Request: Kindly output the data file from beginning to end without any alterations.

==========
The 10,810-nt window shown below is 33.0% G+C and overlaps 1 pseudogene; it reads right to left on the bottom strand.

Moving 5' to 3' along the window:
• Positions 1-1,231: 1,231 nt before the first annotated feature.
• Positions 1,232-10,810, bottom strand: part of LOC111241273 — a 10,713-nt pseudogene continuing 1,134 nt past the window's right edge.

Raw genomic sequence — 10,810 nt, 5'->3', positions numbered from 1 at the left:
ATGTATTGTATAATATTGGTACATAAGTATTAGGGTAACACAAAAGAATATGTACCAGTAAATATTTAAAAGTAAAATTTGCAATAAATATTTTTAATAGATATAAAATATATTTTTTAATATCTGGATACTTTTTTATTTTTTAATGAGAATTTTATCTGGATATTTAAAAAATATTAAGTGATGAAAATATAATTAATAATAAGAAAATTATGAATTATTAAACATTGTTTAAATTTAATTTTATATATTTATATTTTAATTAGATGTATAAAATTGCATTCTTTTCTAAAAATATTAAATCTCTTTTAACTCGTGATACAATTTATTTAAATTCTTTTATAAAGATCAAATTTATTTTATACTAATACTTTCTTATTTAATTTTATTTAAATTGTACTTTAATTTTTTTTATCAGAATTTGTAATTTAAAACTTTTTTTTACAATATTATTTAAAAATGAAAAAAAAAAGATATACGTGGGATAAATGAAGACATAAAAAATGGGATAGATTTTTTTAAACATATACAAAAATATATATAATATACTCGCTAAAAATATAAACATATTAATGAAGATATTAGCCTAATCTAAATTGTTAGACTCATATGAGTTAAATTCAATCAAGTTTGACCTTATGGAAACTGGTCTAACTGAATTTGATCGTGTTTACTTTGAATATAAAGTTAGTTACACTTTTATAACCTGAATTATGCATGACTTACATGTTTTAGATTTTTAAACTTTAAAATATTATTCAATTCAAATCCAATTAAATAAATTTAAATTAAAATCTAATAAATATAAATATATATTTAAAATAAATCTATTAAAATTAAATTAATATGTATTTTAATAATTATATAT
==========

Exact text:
The 10,810-nt window shown below is 33.0% G+C and overlaps 1 pseudogene; it reads right to left on the bottom strand.

Moving 5' to 3' along the window:
• Positions 1-1,231: 1,231 nt before the first annotated feature.
• Positions 1,232-10,810, bottom strand: part of LOC111241273 — a 10,713-nt pseudogene continuing 1,134 nt past the window's right edge.

Raw genomic sequence — 10,810 nt, 5'->3', positions numbered from 1 at the left:
ATGTATTGTATAATATTGGTACATAAGTATTAGGGTAACACAAAAGAATATGTACCAGTAAATATTTAAAAGTAAAATTTGCAATAAATATTTTTAATAGATATAAAATATATTTTTTAATATCTGGATACTTTTTTATTTTTTAATGAGAATTTTATCTGGATATTTAAAAAATATTAAGTGATGAAAATATAATTAATAATAAGAAAATTATGAATTATTAAACATTGTTTAAATTTAATTTTATATATTTATATTTTAATTAGATGTATAAAATTGCATTCTTTTCTAAAAATATTAAATCTCTTTTAACTCGTGATACAATTTATTTAAATTCTTTTATAAAGATCAAATTTATTTTATACTAATACTTTCTTATTTAATTTTATTTAAATTGTACTTTAATTTTTTTTATCAGAATTTGTAATTTAAAACTTTTTTTTACAATATTATTTAAAAATGAAAAAAAAAAGATATACGTGGGATAAATGAAGACATAAAAAATGGGATAGATTTTTTTAAACATATACAAAAATATATATAATATACTCGCTAAAAATATAAACATATTAATGAAGATATTAGCCTAATCTAAATTGTTAGACTCATATGAGTTAAATTCAATCAAGTTTGACCTTATGGAAACTGGTCTAACTGAATTTGATCGTGTTTACTTTGAATATAAAGTTAGTTACACTTTTATAACCTGAATTATGCATGACTTACATGTTTTAGATTTTTAAACTTTAAAATATTATTCAATTCAAATCCAATTAAATAAATTTAAATTAAAATCTAATAAATATAAATATATATTTAAAATAAATCTATTAAAATTAAATTAATATGTATTTTAATAATTATATAT